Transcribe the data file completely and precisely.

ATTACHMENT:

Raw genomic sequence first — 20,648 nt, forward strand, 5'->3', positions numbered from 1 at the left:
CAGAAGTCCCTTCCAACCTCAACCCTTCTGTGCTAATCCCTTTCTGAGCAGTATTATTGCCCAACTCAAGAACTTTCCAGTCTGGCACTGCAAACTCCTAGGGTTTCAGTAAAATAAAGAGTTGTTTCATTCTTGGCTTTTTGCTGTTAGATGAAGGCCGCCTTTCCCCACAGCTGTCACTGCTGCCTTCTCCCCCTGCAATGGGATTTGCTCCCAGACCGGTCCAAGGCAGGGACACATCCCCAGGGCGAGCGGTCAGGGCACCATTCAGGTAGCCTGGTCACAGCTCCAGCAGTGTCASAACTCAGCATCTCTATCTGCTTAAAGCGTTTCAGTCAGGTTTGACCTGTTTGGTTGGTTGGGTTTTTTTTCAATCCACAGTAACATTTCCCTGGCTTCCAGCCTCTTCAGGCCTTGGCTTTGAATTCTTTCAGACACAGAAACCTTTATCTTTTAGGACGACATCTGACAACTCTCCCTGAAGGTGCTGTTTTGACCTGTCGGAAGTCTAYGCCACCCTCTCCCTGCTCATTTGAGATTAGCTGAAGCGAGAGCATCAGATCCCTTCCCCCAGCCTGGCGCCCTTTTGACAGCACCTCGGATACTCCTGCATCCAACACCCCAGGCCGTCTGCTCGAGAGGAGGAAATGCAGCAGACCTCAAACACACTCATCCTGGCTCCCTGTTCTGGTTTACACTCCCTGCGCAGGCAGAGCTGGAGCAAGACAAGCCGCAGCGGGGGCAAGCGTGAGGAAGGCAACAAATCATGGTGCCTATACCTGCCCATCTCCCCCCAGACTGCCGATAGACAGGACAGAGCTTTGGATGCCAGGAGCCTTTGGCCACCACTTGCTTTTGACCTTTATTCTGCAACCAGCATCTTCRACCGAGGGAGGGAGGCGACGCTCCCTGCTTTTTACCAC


Raw genomic sequence first — 20,648 nt, forward strand, 5'->3', positions numbered from 1 at the left:
CAGAAGTCCCTTCCAACCTCAACCCTTCTGTGCTAATCCCTTTCTGAGCAGTATTATTGCCCAACTCAAGAACTTTCCAGTCTGGCACTGCAAACTCCTAGGGTTTCAGTAAAATAAAGAGTTGTTTCATTCTTGGCTTTTTGCTGTTAGATGAAGGCCGCCTTTCCCCACAGCTGTCACTGCTGCCTTCTCCCCCTGCAATGGGATTTGCTCCCAGACCGGTCCAAGGCAGGGACACATCCCCAGGGCGAGCGGTCAGGGCACCATTCAGGTAGCCTGGTCACAGCTCCAGCAGTGTCASAACTCAGCATCTCTATCTGCTTAAAGCGTTTCAGTCAGGTTTGACCTGTTTGGTTGGTTGGGTTTTTTTTCAATCCACAGTAACATTTCCCTGGCTTCCAGCCTCTTCAGGCCTTGGCTTTGAATTCTTTCAGACACAGAAACCTTTATCTTTTAGGACGACATCTGACAACTCTCCCTGAAGGTGCTGTTTTGACCTGTCGGAAGTCTAYGCCACCCTCTCCCTGCTCATTTGAGATTAGCTGAAGCGAGAGCATCAGATCCCTTCCCCCAGCCTGGCGCCCTTTTGACAGCACCTCGGATACTCCTGCATCCAACACCCCAGGCCGTCTGCTCGAGAGGAGGAAATGCAGCAGACCTCAAACACACTCATCCTGGCTCCCTGTTCTGGTTTACACTCCCTGCGCAGGCAGAGCTGGAGCAAGACAAGCCGCAGCGGGGGCAAGCGTGAGGAAGGCAACAAATCATGGTGCCTATACCTGCCCATCTCCCCCCAGACTGCCGATAGACAGGACAGAGCTTTGGATGCCAGGAGCCTTTGGCCACCACTTGCTTTTGACCTTTATTCTGCAACCAGCATCTTCRACCGAGGGAGGGAGGCGACGCTCCCTGCTTTTTACCAC